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02 October 2023

Lack of investor visas is a missed opportunity for UK economy

Partner in our Citizenship and Immigration Team, Kathryn Bradbury, shares her view of events from a legal perspective, and what could be done in terms of policy to remedy the situation.

After the abolition of the investor visa in February 2022 – controversially described by some as ‘citizenship by investment’ − the promised replacement is still yet to be delivered. All the while the UK misses out on opportunities for direct investment in an already difficult financial climate.

The UK has had an investor visa since the mid-1990s with each reform in 2008, 2015 and 2019 making the requirements more stringent. Before its closure in February 2022, the investor route required applicants to invest no less than £2 million in qualifying investments. As long as the applicant maintained their investment, the route would lead to permanent residence after five years (and in some cases, two or three years depending on the sum invested) and then eventually naturalisation as a British citizen.

In order to protect the UK’s immigration system from abuse the government has confirmed that no migration route should be available based solely on the applicant’s personal wealth. Thereby confirming the permanent closure of the Investor route.

Since the closure of the route the government has pledged to re-introduce an investment-based visa route but substantially modified to encourage better value for money for UK PLC and to weed out illicit wealth. However there has been a notable silence on when any new scheme may be opened.

In February 2022 we were told that the new route would require applicants to have evidence of experience investing in “innovative” businesses and it would have specific requirements for active investment into the UK, beyond what was in place previously. Basing a new scheme on the foundation of the Innovator visa means it is likely that the Home Office will require third parties to vet and verify applicants’ funds in order to provide endorsements for a visa application to be made. This would allow the Home Office to redirect any negative media attention in the event of any allegations of failure to vet applicants. This follows its practice in other areas (outsourcing immigration control to employers and education providers via the sponsorship scheme for example).

The Home Office concluded in a review completed in 2022 that there were “inherent difficulties in an investment-based immigration route based on passive wealth”. The results of the review confirmed that a “small minority” of individuals connected to the Investor visa route were at high risk of having obtained wealth through corruption or other illicit financial activity. Any new scheme will likely therefore require proof that investment funds are not derived from the applicant’s passive or inherited wealth. The evidence of the efficacy of this approach is in doubt when it relates only to a “small minority” and proper vetting of source of funds and wealth would surely be sufficient rather than a wholesale ban on inherited or passive wealth generated funds.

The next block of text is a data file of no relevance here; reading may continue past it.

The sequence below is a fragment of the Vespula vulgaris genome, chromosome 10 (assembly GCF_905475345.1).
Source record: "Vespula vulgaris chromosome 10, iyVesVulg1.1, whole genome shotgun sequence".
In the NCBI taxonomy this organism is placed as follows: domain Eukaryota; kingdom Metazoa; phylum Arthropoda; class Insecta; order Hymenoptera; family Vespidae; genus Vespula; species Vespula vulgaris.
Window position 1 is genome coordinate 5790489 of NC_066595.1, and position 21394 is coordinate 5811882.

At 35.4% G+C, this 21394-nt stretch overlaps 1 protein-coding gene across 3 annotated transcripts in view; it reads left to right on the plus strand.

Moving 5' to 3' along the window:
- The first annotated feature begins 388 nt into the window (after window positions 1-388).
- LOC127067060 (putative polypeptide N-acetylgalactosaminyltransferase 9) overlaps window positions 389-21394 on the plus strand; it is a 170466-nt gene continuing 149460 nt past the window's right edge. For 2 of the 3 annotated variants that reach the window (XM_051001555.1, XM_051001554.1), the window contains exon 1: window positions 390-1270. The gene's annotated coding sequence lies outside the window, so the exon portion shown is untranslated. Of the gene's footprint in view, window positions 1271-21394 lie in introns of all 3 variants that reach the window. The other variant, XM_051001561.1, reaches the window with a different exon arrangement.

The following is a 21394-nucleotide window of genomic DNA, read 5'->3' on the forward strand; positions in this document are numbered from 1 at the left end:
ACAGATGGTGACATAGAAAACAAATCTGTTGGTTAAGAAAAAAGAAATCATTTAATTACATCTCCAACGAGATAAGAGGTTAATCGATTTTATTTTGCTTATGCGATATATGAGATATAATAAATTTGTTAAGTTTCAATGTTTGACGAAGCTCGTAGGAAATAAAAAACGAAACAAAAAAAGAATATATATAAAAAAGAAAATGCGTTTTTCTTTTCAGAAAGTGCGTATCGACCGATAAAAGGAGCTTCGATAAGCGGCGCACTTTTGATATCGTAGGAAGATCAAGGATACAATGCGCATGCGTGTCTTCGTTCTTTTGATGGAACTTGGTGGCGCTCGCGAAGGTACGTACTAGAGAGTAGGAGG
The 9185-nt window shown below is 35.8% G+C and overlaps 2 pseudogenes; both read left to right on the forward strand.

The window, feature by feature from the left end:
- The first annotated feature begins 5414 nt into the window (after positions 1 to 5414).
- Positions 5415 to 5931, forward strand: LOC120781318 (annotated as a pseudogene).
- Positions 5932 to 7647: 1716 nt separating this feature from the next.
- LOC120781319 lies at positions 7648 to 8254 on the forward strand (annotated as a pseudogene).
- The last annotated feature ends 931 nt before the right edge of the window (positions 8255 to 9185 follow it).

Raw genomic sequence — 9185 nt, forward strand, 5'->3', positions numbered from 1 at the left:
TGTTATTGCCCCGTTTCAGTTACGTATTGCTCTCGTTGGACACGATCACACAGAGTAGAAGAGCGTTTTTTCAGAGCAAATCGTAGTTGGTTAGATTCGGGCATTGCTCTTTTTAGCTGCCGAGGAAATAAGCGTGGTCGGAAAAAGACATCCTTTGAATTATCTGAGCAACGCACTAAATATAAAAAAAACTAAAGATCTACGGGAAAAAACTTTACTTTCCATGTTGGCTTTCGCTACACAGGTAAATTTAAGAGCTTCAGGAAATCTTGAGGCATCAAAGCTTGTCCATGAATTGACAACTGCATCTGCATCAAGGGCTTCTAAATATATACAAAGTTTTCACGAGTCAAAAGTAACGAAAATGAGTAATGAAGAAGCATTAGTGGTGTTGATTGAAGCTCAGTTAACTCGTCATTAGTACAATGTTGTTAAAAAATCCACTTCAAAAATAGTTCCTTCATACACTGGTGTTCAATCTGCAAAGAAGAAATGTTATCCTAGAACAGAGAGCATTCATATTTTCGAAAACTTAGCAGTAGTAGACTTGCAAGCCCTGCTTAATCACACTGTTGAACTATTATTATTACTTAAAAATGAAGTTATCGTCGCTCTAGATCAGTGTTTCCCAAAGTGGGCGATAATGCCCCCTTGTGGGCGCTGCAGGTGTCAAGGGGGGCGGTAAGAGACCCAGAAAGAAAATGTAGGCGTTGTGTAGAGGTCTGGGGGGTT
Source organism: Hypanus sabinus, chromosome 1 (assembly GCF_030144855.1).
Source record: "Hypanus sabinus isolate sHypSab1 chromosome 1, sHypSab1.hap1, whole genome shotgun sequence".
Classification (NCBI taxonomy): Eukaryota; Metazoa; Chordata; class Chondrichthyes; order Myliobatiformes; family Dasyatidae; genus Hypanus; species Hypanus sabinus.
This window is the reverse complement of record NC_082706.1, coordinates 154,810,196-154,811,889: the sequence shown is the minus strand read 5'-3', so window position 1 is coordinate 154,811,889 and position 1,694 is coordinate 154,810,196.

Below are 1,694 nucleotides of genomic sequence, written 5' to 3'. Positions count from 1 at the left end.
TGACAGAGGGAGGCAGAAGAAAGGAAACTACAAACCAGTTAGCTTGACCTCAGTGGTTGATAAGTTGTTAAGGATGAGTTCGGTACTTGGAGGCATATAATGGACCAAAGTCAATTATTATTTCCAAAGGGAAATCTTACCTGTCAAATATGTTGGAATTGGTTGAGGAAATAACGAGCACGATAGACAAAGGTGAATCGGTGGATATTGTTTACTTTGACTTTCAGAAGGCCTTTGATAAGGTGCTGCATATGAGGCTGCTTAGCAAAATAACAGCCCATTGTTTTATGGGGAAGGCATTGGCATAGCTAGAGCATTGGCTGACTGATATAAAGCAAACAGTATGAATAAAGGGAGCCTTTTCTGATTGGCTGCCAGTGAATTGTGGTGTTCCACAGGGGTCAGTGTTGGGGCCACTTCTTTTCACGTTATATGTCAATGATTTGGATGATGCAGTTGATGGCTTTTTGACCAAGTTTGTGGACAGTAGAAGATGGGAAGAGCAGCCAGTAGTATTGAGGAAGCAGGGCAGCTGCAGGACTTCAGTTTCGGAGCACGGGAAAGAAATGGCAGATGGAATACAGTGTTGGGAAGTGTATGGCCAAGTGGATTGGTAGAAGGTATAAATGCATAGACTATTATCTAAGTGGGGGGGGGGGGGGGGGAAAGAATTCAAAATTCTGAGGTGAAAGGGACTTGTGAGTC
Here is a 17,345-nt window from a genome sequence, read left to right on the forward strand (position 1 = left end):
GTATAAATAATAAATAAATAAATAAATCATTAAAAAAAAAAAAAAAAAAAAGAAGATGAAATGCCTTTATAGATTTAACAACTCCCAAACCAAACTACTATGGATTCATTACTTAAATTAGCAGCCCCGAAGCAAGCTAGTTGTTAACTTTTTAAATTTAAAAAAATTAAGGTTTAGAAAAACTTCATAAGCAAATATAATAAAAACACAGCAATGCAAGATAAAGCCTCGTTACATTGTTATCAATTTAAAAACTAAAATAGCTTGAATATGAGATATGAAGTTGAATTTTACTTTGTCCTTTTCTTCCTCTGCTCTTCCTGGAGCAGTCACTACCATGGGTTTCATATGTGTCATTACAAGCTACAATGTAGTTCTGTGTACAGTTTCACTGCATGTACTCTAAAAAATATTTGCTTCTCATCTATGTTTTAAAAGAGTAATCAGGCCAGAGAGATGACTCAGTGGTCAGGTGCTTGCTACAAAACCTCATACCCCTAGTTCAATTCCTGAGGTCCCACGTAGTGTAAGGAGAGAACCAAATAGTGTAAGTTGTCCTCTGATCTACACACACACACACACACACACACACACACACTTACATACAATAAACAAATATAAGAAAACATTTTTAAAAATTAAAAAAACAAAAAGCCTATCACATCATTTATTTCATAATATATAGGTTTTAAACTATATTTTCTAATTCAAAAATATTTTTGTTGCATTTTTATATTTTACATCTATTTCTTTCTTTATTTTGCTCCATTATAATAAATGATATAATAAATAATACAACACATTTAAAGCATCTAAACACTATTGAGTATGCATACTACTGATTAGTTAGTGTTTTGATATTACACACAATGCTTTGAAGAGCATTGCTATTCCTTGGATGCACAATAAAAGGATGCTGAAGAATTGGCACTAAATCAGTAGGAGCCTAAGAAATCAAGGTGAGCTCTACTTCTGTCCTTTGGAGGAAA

One of the Home Secretary’s concerns was the risk of the immigration route not being equipped to evaluate the sources of wealth of applicants. Rather than immigration caseworkers, it would require specialist expertise in detecting financial criminality to evaluate applications as cases of financial crime are complex. Illicit funds can be linked to historical corruption or financial crime and may only be based on suspicion or allegation.

The Economic Crime (Transparency and Enforcement) Act 2022 is designed to address concerns regarding foreign investment in the UK as part of the government’s wider strategy to tackle money laundering in the UK by foreign individuals. The Act introduces a Register of Overseas Entities in order to deliver transparency regarding overseas owners of land and leases in the UK. The Act also extends Unexplained Wealth Orders to include “responsible officers” of entities that own property as well as creating an alternative test for the granting of such orders. The aim of the Act is to increase the standards of diligence for overseas wealth entering the UK. A further consequence, for Investor visas, will be to ensure that they are secure against potential abuse.

Investment migration programmes allow countries to improve their public finances and support economic growth without increasing debt, however, they are subject to intensive criticism for allowing the purchasing of citizenship rather than through integrating into society. The UK investor visa was never a true citizenship by investment scheme as it required an applicant to live in the UK for a number of years to obtain citizenship, and was no different to the other UK immigration categories.

The government had originally said it would open a new route by the end of 2022, but nothing further has been announced since then. The economic downturn the UK is facing presents the government with an economic incentive to introduce an attractive investment-based immigration category sooner rather than later. The bigger concern is whether the new proposed route will be attractive. For those who have already decided that the UK is their location of choice, the immigration options are secondary as wealthy individuals will have a number of immigration options to choose from. For those comparing a number of different countries, the new proposed investment scheme may be less attractive than the schemes offered by alternative jurisdictions such as the US or Australia.

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Kathryn Bradbury
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